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A Trail of Tears
Sun, 19 Jun 2022 21:54:52 +0000

[The text of this piece is an excerpt, slightly adapted, from Ann Jones’s book They Were Soldiers: How the Wounded Return from America’s Wars — The Untold Story, published by Dispatch Books/Haymarket Books] In 2010, I began to follow U.S. soldiers down a long trail of waste and sorrow that led from the battle spaces of Afghanistan to the emergency room of the trauma hospital at Bagram Air Base, where their catastrophic wounds were surgically treated and their condition stabilized.  Then I accompanied some of them by cargo plane to Ramstein Air Base in Germany for more surgeries at Landstuhl Regional Medical Center, or LRMC (pronounced Larm-See), the largest American hospital outside the United States. Once stabilized again, those critical patients... Read more

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Welcome to a Science-Fiction Planet
Thu, 16 Jun 2022 12:56:32 +0000

David Barsamian: Let’s head into the most obvious nightmare of this moment, the war in Ukraine and its effects globally. But first a little background. Let’s start with President George H.W. Bush’s assurance to then-Soviet leader Mikhail Gorbachev that NATO would not move “one inch to the east” — and that pledge has been verified. My question to you is, why didn’t Gorbachev get that in writing£ Noam Chomsky: He accepted a gentleman’s agreement, which is not that uncommon in diplomacy. Shake-of-the-hand. Furthermore, having it on paper would have made no difference whatsoever. Treaties that are on paper are torn up all the time. What matters is good faith. And in fact, H.W. Bush, the first Bush, did honor the... Read more

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My Pandemic in Three Acts
Tue, 14 Jun 2022 12:58:11 +0000

On New Years’ Eve 2019, Americans celebrated the advent of the roaring ‘20s with fireworks and champagne, amid ominous news alerts from China. Surely that virus would stay on the other side of the planet. I cringe at how entitled we felt then. Covid-19 has now wiped out more than a million of us (by far the worst record on Earth when it comes to wealthy countries). Up to a third of all survivors suffer the sometimes disabling effects of long Covid, with implications for society that will outlast the pandemic — if it ever ends. I’d like to believe we’ve learned a lesson about our species-wide vulnerability, our planetary connectedness. But in fact, we seem more atomized and arrogant... Read more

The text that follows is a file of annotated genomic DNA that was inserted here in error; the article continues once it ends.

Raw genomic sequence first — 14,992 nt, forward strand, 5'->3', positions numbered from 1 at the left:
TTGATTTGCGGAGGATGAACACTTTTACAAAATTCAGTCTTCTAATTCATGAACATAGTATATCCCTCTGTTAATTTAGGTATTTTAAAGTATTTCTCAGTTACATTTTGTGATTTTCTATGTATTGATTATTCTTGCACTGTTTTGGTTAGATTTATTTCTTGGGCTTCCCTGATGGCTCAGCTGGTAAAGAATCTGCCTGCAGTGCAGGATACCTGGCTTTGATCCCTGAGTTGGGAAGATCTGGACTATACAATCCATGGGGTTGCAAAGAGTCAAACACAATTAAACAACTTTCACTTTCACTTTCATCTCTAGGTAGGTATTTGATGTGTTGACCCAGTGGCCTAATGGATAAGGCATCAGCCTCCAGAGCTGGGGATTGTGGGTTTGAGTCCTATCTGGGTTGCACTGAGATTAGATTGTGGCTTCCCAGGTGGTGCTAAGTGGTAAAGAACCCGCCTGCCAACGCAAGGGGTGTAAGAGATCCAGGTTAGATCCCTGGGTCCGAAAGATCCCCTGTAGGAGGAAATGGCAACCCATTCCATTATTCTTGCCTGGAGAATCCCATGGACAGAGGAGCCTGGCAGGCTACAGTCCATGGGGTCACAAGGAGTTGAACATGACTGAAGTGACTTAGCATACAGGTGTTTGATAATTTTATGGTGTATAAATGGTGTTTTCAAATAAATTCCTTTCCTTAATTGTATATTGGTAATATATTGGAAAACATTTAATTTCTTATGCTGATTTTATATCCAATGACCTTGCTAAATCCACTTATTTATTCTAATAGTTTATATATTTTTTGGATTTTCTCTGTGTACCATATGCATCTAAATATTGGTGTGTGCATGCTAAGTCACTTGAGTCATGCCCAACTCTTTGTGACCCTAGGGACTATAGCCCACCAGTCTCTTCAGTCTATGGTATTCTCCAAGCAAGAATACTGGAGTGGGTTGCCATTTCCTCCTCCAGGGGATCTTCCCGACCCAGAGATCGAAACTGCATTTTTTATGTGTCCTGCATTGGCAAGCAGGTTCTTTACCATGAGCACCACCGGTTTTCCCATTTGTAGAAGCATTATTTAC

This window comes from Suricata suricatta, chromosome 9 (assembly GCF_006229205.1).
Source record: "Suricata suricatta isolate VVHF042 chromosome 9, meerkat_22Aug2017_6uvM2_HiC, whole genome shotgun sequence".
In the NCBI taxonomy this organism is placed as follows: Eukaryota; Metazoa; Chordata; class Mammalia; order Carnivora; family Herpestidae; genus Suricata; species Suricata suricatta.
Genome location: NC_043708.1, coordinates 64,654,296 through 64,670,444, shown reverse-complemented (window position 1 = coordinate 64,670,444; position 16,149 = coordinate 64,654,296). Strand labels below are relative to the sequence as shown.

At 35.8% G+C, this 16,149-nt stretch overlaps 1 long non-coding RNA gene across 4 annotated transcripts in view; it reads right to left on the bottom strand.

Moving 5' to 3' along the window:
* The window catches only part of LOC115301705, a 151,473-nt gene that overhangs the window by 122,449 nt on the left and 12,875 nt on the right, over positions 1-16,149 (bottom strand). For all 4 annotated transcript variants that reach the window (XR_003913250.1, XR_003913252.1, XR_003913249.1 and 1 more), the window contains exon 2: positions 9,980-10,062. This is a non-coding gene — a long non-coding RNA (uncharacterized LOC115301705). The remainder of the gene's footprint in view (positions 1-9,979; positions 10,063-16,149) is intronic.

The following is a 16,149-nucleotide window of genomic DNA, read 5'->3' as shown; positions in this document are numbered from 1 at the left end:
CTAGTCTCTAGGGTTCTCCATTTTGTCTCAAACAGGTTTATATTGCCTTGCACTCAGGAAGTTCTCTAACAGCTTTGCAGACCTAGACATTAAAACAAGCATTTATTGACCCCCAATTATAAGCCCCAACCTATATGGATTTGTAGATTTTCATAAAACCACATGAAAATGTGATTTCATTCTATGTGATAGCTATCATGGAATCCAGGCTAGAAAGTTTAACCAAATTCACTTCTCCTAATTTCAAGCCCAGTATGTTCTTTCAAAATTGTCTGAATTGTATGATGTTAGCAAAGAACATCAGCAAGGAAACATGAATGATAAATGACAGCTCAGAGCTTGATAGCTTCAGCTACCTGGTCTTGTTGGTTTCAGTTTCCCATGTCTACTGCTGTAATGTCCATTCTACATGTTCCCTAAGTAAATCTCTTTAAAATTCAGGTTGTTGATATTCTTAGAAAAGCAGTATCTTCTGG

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A Country Armed to the Teeth
Sun, 12 Jun 2022 21:37:06 +0000

The gun I carried on the streets of New York City in the late 1960s was a Beretta, similar to the pistol James Bond packed in the early Ian Fleming novels. It was a small, dark beauty that filled me with bravado. I was never afraid when I had it in my pocket, which is why I’m so very afraid now. I was packing it illegally, but I knew that a white man in a suit and tie was unlikely to be stopped by the police and frisked, even in a city with some of the strictest gun laws in the country — laws that may soon be swept away if the Supreme Court continues what seems to be its... Read more

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Fewer Big (or Any Size) Men on Campus
Thu, 09 Jun 2022 13:05:30 +0000

In the last week of her life, my mother extracted a promise from me. “Make sure,” she said, “that Orion goes to college.” I swore that I would, although I wasn’t at all sure how I’d make it happen. Even in the year 2000, average tuitions were almost 10 times what my own undergraduate school had charged 30 years earlier. I knew that sending my nephew to college would cost more money than I’d have when the time came. If he was going to college, like his aunt before him, he’d need financial help. The difference was that his “help” was likely to come not as a grant, but as life-defining loans. “Orion,” by the way, is a pseudonym for... Read more